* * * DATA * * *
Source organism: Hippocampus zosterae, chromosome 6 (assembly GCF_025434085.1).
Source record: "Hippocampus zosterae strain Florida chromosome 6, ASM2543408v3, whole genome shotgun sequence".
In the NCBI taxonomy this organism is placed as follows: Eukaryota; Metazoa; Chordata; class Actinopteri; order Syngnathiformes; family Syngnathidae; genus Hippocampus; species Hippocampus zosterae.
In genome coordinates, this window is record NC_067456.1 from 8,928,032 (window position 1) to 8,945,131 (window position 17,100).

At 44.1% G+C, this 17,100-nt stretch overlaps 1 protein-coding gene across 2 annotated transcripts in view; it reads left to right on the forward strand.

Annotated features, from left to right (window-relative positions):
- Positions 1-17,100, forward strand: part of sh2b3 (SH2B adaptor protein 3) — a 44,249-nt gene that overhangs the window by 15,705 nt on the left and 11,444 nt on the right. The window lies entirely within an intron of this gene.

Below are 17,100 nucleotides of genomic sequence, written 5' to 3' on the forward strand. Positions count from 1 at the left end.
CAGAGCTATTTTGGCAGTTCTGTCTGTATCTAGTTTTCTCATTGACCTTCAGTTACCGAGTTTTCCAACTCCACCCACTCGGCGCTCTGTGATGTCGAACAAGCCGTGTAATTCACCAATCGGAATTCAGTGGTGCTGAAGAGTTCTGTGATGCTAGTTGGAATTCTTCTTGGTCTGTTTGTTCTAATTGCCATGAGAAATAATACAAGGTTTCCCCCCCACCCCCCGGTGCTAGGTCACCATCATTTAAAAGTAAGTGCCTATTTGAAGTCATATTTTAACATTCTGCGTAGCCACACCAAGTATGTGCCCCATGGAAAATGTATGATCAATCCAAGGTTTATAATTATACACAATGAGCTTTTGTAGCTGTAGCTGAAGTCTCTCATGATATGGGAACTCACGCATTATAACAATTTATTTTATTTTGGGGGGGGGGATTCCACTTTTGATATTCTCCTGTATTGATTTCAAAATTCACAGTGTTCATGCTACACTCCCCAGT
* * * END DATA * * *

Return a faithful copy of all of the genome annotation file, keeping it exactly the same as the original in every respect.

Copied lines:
Source organism: Hippocampus zosterae, chromosome 6 (assembly GCF_025434085.1).
Source record: "Hippocampus zosterae strain Florida chromosome 6, ASM2543408v3, whole genome shotgun sequence".
In the NCBI taxonomy this organism is placed as follows: Eukaryota; Metazoa; Chordata; class Actinopteri; order Syngnathiformes; family Syngnathidae; genus Hippocampus; species Hippocampus zosterae.
In genome coordinates, this window is record NC_067456.1 from 8,928,032 (window position 1) to 8,945,131 (window position 17,100).

At 44.1% G+C, this 17,100-nt stretch overlaps 1 protein-coding gene across 2 annotated transcripts in view; it reads left to right on the forward strand.

Annotated features, from left to right (window-relative positions):
- Positions 1-17,100, forward strand: part of sh2b3 (SH2B adaptor protein 3) — a 44,249-nt gene that overhangs the window by 15,705 nt on the left and 11,444 nt on the right. The window lies entirely within an intron of this gene.

Below are 17,100 nucleotides of genomic sequence, written 5' to 3' on the forward strand. Positions count from 1 at the left end.
CAGAGCTATTTTGGCAGTTCTGTCTGTATCTAGTTTTCTCATTGACCTTCAGTTACCGAGTTTTCCAACTCCACCCACTCGGCGCTCTGTGATGTCGAACAAGCCGTGTAATTCACCAATCGGAATTCAGTGGTGCTGAAGAGTTCTGTGATGCTAGTTGGAATTCTTCTTGGTCTGTTTGTTCTAATTGCCATGAGAAATAATACAAGGTTTCCCCCCCACCCCCCGGTGCTAGGTCACCATCATTTAAAAGTAAGTGCCTATTTGAAGTCATATTTTAACATTCTGCGTAGCCACACCAAGTATGTGCCCCATGGAAAATGTATGATCAATCCAAGGTTTATAATTATACACAATGAGCTTTTGTAGCTGTAGCTGAAGTCTCTCATGATATGGGAACTCACGCATTATAACAATTTATTTTATTTTGGGGGGGGGGATTCCACTTTTGATATTCTCCTGTATTGATTTCAAAATTCACAGTGTTCATGCTACACTCCCCAGT